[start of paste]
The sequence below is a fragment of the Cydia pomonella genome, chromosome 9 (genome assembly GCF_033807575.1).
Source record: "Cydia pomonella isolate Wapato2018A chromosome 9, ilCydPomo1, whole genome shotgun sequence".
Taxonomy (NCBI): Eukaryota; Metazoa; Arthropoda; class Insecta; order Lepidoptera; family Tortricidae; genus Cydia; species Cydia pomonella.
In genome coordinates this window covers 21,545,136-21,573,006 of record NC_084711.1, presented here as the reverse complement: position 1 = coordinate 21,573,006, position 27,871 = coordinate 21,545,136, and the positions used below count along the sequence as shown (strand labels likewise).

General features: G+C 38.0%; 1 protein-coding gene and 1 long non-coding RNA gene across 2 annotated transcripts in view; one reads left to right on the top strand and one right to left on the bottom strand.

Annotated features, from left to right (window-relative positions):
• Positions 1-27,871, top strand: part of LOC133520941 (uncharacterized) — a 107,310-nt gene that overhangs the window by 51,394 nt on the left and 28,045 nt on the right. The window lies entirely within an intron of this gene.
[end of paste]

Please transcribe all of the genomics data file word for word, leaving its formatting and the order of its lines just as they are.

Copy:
The sequence below is a fragment of the Cydia pomonella genome, chromosome 9 (genome assembly GCF_033807575.1).
Source record: "Cydia pomonella isolate Wapato2018A chromosome 9, ilCydPomo1, whole genome shotgun sequence".
Taxonomy (NCBI): Eukaryota; Metazoa; Arthropoda; class Insecta; order Lepidoptera; family Tortricidae; genus Cydia; species Cydia pomonella.
In genome coordinates this window covers 21,545,136-21,573,006 of record NC_084711.1, presented here as the reverse complement: position 1 = coordinate 21,573,006, position 27,871 = coordinate 21,545,136, and the positions used below count along the sequence as shown (strand labels likewise).

General features: G+C 38.0%; 1 protein-coding gene and 1 long non-coding RNA gene across 2 annotated transcripts in view; one reads left to right on the top strand and one right to left on the bottom strand.

Annotated features, from left to right (window-relative positions):
• Positions 1-27,871, top strand: part of LOC133520941 (uncharacterized) — a 107,310-nt gene that overhangs the window by 51,394 nt on the left and 28,045 nt on the right. The window lies entirely within an intron of this gene.